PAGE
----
- The Washington Times - Saturday, October 20, 2001

PESHAWAR, Pakistan Pakistani students along the rugged border with Afghanistan took their "holy war" against the United States to a new level this week, throwing themselves into a fund-raising drive for Osama bin Laden and his Taliban hosts next door.

The word "taliban" means students, and those attending thousands of religious boarding schools, known as madrassas, see their mission as raising cash to support America's most wanted terrorist.

"We are taliban, too," said a group of students, almost in unison, at Daarul Aloom Sarhid, an Islamic boarding school in downtown Peshawar.

For boys and young men who attend from ages 8 through their late 20s collecting cash for bin Laden seems as natural as children in the United States responding to President Bush's call for contributions for Afghan relief efforts.

"Fund raising is a major part of jihad," said Mohammed Yousaf, a student using the Arabic word that is usually translated as "holy war."

Jihad is on the mind of all 700 students at the Daarul Aloom Sarhid madrassa. When examinations end in just over two weeks, students will go to "fund-raising camps," from which they will go out and knock on doors, visit shops and ply the city's street markets for donations.

"I donated for the Afghan jihad. Students of the madrassa came to collect, and a lot of people gave. Even women are donating their gold jewelry for the jihad," said Khanzada Iqbad, a shopkeeper.

The money, students say, is for both Afghanistan's Taliban government and Saudi-born bin Laden, who is charged with masterminding the Sept. 11 terrorist attacks on the United States that killed more than 5,000 persons from 80 nations. Fund raising is just the latest expression of militancy against America over its air strikes on Afghanistan, and against the government of Pakistani President Pervez Musharraf for backing the U.S. campaign. Since the bombing began, anti-American protests take place daily.

The numbers of those involved represent a tiny fraction of Pakistan's 145 million people, and few see any immediate threat to Gen. Musharraf's government. But recent events mark a radicalization of a new generation of Muslim militants. Those who graduate today dream of the opportunity to go fight alongside Taliban soldiers against a widely anticipated invasion of U.S. ground troops.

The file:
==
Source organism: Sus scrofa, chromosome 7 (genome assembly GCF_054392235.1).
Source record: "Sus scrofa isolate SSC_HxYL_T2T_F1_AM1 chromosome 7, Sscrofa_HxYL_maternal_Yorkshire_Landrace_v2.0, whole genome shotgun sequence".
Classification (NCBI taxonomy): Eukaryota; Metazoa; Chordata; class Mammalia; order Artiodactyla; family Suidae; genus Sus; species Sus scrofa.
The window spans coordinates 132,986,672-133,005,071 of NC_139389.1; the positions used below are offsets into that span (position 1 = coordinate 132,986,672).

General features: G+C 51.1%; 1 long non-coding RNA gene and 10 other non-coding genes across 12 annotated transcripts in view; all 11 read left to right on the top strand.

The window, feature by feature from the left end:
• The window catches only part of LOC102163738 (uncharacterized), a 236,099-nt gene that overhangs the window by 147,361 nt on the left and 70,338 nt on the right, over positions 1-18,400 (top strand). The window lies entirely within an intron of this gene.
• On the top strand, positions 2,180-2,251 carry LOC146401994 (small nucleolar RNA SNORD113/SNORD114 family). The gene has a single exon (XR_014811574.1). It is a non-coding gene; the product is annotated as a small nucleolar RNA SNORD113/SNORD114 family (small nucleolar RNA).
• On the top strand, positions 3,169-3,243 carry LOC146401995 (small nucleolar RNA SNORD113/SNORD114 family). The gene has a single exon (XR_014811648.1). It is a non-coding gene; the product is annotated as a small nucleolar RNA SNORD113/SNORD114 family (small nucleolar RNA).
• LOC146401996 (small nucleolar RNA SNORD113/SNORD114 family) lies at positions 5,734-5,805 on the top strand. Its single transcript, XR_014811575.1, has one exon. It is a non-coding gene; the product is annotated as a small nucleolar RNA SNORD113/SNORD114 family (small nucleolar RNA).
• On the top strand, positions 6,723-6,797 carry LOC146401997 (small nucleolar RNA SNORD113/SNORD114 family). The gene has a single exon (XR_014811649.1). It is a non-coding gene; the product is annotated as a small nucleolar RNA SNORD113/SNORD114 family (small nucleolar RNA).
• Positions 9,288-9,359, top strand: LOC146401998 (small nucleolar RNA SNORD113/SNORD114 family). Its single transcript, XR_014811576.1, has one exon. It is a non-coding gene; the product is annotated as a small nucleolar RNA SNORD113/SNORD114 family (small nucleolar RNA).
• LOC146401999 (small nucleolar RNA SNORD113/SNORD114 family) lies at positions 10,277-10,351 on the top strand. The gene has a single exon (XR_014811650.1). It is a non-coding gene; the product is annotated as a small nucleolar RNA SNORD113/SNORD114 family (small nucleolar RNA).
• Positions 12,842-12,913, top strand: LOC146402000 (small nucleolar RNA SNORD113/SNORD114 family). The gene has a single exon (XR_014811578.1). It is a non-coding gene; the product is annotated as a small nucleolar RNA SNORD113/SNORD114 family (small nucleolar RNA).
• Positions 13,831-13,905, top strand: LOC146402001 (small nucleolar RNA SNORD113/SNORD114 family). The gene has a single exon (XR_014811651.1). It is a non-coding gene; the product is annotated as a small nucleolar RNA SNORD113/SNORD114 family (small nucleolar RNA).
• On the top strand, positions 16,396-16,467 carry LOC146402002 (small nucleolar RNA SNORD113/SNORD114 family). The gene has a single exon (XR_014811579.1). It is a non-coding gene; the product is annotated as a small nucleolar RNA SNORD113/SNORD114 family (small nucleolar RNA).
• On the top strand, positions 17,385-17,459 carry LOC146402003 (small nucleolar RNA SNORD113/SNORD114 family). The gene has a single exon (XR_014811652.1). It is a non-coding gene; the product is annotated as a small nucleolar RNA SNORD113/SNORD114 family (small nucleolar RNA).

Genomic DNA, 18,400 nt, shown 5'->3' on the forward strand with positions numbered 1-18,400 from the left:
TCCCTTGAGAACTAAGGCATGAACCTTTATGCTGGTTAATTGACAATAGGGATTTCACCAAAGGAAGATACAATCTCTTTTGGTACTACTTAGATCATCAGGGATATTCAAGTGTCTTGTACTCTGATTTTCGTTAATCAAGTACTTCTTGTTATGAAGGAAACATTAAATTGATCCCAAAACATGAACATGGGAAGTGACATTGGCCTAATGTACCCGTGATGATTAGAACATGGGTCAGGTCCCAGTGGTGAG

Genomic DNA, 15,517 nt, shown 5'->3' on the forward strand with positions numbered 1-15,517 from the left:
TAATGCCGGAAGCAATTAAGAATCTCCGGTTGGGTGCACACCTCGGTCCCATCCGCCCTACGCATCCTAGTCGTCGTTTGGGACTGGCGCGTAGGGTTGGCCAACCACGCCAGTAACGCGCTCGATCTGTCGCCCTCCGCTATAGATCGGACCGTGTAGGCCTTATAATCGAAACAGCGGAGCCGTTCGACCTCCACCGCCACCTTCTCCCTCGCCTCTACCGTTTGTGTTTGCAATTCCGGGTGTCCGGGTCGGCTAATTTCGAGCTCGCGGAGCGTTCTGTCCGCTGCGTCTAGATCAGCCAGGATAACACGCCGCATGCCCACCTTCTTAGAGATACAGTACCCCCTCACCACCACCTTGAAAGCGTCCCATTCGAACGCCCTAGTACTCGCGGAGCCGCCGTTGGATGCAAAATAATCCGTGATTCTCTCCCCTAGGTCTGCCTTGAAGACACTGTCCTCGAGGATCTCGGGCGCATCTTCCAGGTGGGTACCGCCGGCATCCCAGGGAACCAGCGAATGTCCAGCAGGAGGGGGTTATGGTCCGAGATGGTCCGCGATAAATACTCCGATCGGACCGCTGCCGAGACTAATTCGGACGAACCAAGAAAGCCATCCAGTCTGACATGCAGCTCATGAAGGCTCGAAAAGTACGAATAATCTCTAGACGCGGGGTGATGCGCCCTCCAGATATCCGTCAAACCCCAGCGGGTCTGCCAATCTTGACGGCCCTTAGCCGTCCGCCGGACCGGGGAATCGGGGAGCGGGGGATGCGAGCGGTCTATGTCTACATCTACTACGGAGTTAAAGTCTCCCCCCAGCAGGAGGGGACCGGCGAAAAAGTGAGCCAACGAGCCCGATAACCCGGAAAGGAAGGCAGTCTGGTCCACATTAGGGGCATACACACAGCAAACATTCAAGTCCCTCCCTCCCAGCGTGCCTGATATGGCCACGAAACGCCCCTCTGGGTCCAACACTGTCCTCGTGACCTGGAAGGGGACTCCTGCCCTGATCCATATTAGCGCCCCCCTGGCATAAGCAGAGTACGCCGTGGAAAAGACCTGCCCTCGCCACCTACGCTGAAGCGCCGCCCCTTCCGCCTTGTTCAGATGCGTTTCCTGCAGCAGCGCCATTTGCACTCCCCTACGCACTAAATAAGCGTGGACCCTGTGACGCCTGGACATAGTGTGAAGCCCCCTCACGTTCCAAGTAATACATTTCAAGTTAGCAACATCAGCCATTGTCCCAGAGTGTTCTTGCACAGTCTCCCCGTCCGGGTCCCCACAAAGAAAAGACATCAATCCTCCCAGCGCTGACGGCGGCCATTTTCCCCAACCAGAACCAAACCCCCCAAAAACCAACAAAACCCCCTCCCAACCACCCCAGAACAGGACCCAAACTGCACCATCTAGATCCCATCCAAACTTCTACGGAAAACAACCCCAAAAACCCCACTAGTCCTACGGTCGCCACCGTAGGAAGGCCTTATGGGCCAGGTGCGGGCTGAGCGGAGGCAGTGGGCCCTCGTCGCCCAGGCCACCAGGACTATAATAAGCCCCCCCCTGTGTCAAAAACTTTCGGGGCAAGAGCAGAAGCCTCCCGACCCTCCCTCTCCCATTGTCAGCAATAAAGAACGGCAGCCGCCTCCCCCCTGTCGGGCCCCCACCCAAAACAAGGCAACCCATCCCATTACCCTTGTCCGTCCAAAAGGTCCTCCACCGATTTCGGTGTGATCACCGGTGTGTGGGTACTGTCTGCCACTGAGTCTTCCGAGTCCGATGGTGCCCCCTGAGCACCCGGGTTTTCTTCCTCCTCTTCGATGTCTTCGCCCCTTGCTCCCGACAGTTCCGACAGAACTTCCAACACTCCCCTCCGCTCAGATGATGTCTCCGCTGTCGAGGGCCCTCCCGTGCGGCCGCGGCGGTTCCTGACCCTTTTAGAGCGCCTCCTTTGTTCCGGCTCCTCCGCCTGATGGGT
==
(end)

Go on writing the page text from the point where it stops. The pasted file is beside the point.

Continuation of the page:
Mohammed Zeesham, 17, said most students dream of fighting in Afghanistan since U.S. planes began dropping bombs on Oct. 7.

"About seventy-five out of every hundred students want to go fight. Before, it was very few, because there was no need for jihad," Mr. Zeesham said.

No one at the school believes bin Laden is responsible for the suicide attacks on the United States.

"Muslims are against terrorism. It was the Jews who did it," Mr. Zeesham said, unaware just how unbelievable that sounds outside the Muslim world.

The Taliban's senior leaders, most too young to have fought against the Soviets, were educated in Pakistani madrassas. The Taliban are from the same ethnic group that occupies the border provinces in Pakistan, the Pashtuns. The language is the same. In remote areas, members of a single Pashtun tribe freely cross the border and intermarry. In the early 1990s, when Afghan students graduating from Pakistani madrassas went home and formed today's Taliban militia, the Pakistani government supported the movement to restore stability to its war-torn neighbor. Today, the Pakistani government claims it has closed its border and is preventing anyone from going to Afghanistan to fight. But the madrassa system is so well established here, a region without any public schools, that it appears well beyond the reach of officials in the capital of Islamabad.

In the schools, the tuition is free. Students learn to read and write, and spend three or more years memorizing the entire Muslim holy book, the Koran.

"People are willing to sacrifice their lives if American ground troops come," said Saleem Khan, 75, the chief of one Pashtun tribal faction and an Islamic scholar with a modest house full of books. "Look at my family. They all fought against the Soviet Union, my sons, cousins, nephews, and now, when a new crisis comes, we all have to fulfill that role."

If a call for help ever came from the Taliban, he said, volunteers from Pakistan would triple the size of the Afghan army, now estimated at 40,000 fighters.

Mr. Khan's youngest of four sons had gone to the Afghan capital of Kabul three days earlier to work as a physician. As a young man, Mr. Khan fought against the Indian army in Kashmir. His eldest son died fighting the Soviets in Afghanistan, where his two other sons were wounded. His 14-year-old grandson recently changed his name to Osama.

"Jihad is my whole life. I've known nothing else," he said.

At the Daarul Aloom Sarhid Madrassa, younger students plan to spend their time off at fund-raising camps. But those graduating, some plan to go to military training camps, hidden in the mountains.

"There are many training centers along the border, and the best ones are in Afghanistan," said Israar Ullah, 21, who expects to learn how to shoot, handle ammunition and learn skills needed for an extended guerrilla war.

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